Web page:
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Archaeologists have discovered what they believe to be the first Viking ship ever discovered in
Britain, buried beneath the Railway Inn car park at Meols.  The vessel is thought to be a
1,000-year-old relic from the Norse occupation of the Wirral peninsular and was detected using
state-of-the-art ground radar technology.

At 30ft long by 5ft wide, it would have been able to transport dozens of Viking warriors, as well as
their goods and cattle. The boat has lain untouched and almost unknown since 1938, when builders
employed by the Railway Inn in Meols stumbled across a fragment whilst laying the car park.  
Frightened that the discovery could hold up work, the foreman ordered it reburied, but not before
one of the builders drew a quick sketch.

The drawing ended up in the hands of his son, John McRae, who handed it in to the local museum
and authorities in 1991 after seeing a regional television programme about Vikings on the Wirral.
There it lay, virtually unread, for more than a decade.

Professor Stephen Harding of the University of Nottingham, who carried out the ground scan commented:

"That was that until a few years ago when the pub made an application to build a patio. Then it was
unearthed that the patio foundations were not allowed to go below a certain point, because of the
boat.  The pub landlord mention this news to a few local people, including a policeman with an
interest in Viking history, who told me".

Prof Harding, an expert on the Merseyside Vikings, paid £450 for a Ground Penetrating Radar (GPR)
survey of the site, which revealed the precise location and dimensions of the vessel.  He believes it is
either a Viking transport boat, similar to a longship, or a ship from the centuries that immediately
followed the Viking era.  It has overlapping planks, typical of Viking "clinker" boats.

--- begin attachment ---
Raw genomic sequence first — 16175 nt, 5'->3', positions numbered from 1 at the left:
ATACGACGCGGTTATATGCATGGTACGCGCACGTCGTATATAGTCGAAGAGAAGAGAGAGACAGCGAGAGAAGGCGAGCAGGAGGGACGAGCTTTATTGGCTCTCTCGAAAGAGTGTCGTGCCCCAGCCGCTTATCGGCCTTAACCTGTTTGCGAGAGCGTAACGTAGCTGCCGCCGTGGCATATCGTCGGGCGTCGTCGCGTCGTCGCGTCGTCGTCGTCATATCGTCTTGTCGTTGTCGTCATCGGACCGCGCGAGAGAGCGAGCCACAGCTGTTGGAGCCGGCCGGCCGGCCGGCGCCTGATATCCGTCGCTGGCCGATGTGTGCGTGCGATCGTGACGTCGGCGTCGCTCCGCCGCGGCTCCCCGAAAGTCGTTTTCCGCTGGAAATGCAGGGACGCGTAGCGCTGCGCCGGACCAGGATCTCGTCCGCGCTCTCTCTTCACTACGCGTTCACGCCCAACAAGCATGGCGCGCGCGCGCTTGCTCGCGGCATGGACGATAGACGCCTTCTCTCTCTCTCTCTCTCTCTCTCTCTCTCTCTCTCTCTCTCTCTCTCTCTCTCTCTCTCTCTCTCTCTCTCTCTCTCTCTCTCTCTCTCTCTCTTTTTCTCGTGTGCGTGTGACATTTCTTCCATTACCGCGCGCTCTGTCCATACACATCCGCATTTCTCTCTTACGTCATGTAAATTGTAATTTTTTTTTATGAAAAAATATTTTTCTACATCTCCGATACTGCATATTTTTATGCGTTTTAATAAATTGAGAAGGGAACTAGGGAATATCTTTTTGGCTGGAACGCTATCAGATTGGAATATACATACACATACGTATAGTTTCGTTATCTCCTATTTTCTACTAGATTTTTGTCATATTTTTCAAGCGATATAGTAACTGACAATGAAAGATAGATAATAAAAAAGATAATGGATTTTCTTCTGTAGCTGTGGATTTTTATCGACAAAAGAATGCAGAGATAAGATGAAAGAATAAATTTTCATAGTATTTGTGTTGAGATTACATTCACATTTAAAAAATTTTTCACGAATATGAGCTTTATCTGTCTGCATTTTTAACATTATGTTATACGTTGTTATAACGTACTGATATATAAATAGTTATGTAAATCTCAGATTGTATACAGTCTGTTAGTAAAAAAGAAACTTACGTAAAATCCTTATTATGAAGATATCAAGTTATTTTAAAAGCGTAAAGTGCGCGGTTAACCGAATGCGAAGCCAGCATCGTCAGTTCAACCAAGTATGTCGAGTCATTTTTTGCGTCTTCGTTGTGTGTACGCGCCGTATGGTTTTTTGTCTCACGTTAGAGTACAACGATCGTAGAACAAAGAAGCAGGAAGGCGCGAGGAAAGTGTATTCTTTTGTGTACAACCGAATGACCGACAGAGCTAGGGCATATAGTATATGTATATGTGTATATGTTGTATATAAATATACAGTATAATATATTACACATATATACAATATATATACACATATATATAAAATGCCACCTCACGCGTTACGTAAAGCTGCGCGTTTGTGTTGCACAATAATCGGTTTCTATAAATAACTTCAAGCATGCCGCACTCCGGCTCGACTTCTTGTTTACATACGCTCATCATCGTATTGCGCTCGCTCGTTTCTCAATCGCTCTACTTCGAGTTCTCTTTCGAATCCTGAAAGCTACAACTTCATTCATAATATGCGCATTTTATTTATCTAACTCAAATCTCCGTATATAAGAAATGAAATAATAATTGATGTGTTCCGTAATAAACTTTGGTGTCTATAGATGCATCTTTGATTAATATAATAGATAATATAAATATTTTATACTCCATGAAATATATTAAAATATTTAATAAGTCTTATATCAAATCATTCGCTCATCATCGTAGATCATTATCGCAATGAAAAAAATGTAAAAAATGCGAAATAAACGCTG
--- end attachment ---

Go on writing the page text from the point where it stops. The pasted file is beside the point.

"If indeed Viking, this would be a very very major find anywhere in the world, and unique for Britain.
If it is not, it is still very interesting."  He is now applying for European funding to excavate the site,
which would cost hundreds of thousands of pounds. The boat is thought to lie 6ft to 10ft (2m to 3m)
underground.  Any dig would probably be led by Norway's Dr Knut Paasche, the world's leading
expert on Viking ships.

"You would have thought that it's an archaeologist's dream to have a major find in front of a pub
entrance, but it's actually a bit of a nightmare. The dig would take months, and we would need the
permission of the brewery and the pub," he said.

Whilst Viking boat burial sites have been uncovered in the UK before, the wooden vessels have
always been rotted away, leaving only their more durable contents.  But the Wirral boat is preserved
in waterlogged blue clay, and thought to be almost completely intact. Prof Harding says it could
eventually be removed and displayed in a museum, or even made accessible from the pub's cellar,
allowing patrons to enjoy a stunning historical view with their beer.  The curious thing is that the
Meols longship is several miles from the coast, Prof Harding suggests that it could have been washed
inland during flooding before sinking into a marsh.
The lost Viking Clinker in a Marsh - From ITV's "Lost Treasures"
The lost Viking Clinker in a Marsh -From ITV's
Click to enlarge
Click to enlarge
The Railway Inn & Car Park
The Railway Inn & Car Park
Historian Mark Olly & Prof Stephen Harding at the Railway, Meols
Historian Mark Olly & Prof Stephen Harding at the Railway, Meols
John McRae whose father discovered the vessel in 1938
John McRae whose father discovered the vessel in 1938
The remains of a Viking Boat in a Museum
The remains of a Viking Boat in a Museum
Additional Information:
Sketch of the Vessel